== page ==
National Geographic article (July 2011) pgs 112 - 113

Discussion in 'General breed discussions & FAQ' started by Mark & Nique, Jun 28, 2011.

  1. Mark & Nique

    Mark & Nique Chirping

    Jun 20, 2010
    South Carolina
    Howdy all,

    I was curious to see if anyone else has read the above mentioned article about the loss of genetic diversity in our food sources, both plants and animal.

    There were two pages of uncommon breeds of chickens that are moving towards extinction because of our desire for fast meat and high egg production. Of the breeds listed, we have only one (Speckled Sussex).

    Has anyone else read the article and/or raised 'at risk' breeds of chickens? Thanks!

  2. linben

    linben Songster

    Apr 5, 2010
    Austin, TX
    I read the article and was pleased to see them address diversity in the food supply. I have Speckled Sussex too but none of the others. Of course now I want some of the others. It was a great article.
  3. Mark & Nique

    Mark & Nique Chirping

    Jun 20, 2010
    South Carolina
    I was very unaware about how we've restricted species genetics. Overall, I got the sense that diversity in agriculture (including poultry) is important...almost the idea that we need to keep it 'wild' in order to insure strains that can adapt to future changes in climate and pests.

    One or two of the rare breeds were amazing! It made me wish I had buckets of money and acres of land to keep rare breeds.
  4. D'Angelo N Va.

    D'Angelo N Va. Songster

    Dec 28, 2009
    Very interesting...Thanks for posting this. I had not seen the National Geographic, but I will pick one up today..Thanks again. I have the speckled sussex, I will have to look to see what else I have also.

  5. Stacykins

    Stacykins Crowing

    Jan 19, 2011
    Escanaba, MI
    I hadn't opened this month's National Geographic yet, but it was a nice read! Though I don't think the U.S. depends on the Rhode Island Red, more the leghorn or the ISA brown who are egg laying machines for the mass production of eggs.

    At least there are people here willing to preserve the rarer breeds of chicken. I have bought araucana stock from five different breeders, so hopefully I can continue to keep the breed alive once I have birds that meet the SOP.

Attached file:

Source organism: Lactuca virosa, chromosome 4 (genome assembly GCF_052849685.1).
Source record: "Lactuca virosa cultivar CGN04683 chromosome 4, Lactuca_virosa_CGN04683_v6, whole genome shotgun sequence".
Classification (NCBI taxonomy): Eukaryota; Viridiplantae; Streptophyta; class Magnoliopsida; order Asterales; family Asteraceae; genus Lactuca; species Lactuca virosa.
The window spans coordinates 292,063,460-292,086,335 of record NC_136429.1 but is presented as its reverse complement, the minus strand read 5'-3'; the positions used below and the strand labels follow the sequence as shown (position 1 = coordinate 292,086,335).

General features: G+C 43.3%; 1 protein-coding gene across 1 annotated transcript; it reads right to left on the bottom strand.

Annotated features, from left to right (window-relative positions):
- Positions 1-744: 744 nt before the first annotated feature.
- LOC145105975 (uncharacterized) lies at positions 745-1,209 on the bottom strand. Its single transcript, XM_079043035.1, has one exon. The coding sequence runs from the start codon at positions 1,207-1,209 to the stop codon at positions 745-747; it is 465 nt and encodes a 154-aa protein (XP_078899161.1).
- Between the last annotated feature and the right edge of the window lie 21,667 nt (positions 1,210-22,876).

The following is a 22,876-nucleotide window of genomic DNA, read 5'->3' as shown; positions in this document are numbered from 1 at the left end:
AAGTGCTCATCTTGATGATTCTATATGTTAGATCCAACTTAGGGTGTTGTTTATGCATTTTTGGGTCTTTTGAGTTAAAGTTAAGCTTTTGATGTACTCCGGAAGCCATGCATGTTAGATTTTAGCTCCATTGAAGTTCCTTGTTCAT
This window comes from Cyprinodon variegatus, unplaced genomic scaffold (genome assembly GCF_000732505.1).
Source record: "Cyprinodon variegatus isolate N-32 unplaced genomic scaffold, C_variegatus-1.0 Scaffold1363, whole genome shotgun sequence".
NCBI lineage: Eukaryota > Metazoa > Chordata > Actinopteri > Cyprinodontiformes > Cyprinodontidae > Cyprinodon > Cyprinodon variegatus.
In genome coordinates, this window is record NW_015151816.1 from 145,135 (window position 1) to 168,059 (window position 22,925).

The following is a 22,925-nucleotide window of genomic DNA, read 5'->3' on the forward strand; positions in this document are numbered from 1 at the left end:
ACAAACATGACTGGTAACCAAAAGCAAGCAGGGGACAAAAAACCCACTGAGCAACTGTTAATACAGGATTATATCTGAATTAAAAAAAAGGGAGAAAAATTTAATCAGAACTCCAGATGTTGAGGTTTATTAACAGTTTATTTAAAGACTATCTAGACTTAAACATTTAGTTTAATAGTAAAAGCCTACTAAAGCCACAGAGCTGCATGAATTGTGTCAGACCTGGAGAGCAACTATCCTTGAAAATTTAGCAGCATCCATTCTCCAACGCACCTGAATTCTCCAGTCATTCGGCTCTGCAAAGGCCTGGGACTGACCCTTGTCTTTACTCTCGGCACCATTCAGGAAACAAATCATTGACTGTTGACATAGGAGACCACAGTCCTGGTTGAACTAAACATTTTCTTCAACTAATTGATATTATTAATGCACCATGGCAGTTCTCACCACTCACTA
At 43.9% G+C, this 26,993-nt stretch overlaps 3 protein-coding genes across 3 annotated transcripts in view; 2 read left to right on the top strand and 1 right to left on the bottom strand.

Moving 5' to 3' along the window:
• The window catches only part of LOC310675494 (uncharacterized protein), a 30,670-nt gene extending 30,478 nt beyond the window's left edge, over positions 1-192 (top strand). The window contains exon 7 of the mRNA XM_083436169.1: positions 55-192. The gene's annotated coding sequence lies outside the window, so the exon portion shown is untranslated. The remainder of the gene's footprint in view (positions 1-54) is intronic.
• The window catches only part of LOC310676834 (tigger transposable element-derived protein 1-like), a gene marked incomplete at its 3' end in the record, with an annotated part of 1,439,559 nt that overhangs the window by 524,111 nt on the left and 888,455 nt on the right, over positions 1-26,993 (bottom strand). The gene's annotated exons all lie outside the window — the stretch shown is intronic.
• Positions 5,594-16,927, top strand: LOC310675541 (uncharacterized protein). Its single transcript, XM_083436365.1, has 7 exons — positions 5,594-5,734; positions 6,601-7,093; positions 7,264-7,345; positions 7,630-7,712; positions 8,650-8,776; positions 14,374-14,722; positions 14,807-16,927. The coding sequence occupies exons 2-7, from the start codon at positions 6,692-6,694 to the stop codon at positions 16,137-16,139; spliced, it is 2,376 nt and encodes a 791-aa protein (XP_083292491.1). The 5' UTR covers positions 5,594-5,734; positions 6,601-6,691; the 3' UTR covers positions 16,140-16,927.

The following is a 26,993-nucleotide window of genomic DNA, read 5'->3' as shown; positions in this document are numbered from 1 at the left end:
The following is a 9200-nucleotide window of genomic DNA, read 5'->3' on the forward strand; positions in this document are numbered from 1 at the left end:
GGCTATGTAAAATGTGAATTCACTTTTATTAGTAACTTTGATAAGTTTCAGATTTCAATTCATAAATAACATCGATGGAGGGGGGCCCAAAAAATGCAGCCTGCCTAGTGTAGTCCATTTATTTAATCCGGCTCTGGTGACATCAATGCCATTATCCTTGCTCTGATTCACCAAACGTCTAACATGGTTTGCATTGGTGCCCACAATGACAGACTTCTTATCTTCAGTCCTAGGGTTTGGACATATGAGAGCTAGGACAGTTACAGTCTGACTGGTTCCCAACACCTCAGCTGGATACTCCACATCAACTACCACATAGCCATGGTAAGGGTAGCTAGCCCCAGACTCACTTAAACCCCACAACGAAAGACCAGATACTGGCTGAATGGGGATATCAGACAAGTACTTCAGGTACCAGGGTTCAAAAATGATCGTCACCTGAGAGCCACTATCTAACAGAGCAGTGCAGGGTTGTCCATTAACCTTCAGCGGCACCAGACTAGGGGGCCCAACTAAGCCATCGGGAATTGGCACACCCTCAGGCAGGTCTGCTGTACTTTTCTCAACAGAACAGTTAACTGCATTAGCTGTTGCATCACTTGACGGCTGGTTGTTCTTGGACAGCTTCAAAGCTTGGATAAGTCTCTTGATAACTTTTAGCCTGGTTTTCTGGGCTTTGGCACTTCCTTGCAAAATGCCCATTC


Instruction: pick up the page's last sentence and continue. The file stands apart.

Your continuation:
6. gootziecat

    gootziecat Songster

    Nov 27, 2007
    Hampshire Co, WV
    Can someone post the breeds listed? Or are there too many? Thanks.
  7. Sparklee

    Sparklee Songster

    Jul 28, 2008

    , I think they just chose a few off some list they found somewhere.

    Golden Sebright
    Silver Gray Dorking
    Speckled Sussex
    Light Sussex
    Pekin Bantam
    Black Silkie
    Hamburg Bantam
    Blue Partridge Brahma
    Derbyshire Redcap
    Blue Partridge Brahma

    The list is decidedly slanted toward British breeds (not that I mind, but a broader perspective might be helpful).

    Yes, they listed Blue Partridge Brahma twice, with a photo of the female the first time on the list and then a photo of the male the second time it's listed. What is the deal there?

    I really think those who inhabit this forum here at Backyard Chickens could do a better job with a list of heirloom chickens (which is the name of their list based on the URL they used).

    This is sort of how they introduced their list:

    A few high yielding breeds are supplanting less productive chickens. Some breeds are at risk of extinction ... about 30%. We as a world are losing valuable chicken traits like heat resistance and disease resistance because we're focusing on too few types of chickens.

    I suspect many of us could come up with breeds (okay, types or varieties, because we all know that chickens are just one breed if you want to get specific) like this that need conserving.

    Madagascar Games would be one. (possible progenitor of the Naked Neck)

  8. Sandy16

    Sandy16 Songster

    Jul 28, 2010
    If I understand their "list" correctly, the Orpingtons (they show a buff roo) are in danger? I thought those were pretty common. Maybe I'm spoiled because of BYC!
  9. Mark & Nique

    Mark & Nique Chirping

    Jun 20, 2010
    South Carolina
    Quote:I saw the Orpington listed too, and while we don't have one, I was a little surprises after seeing how popular they are on BYC.

  10. Their list is highly flawed....I wonder where they got their breeds?

    Sure the blue partridge Brahma is rare...because it's a project breed here in the states...

    Orpingtons are everywhere and by no means nearing "extinction."

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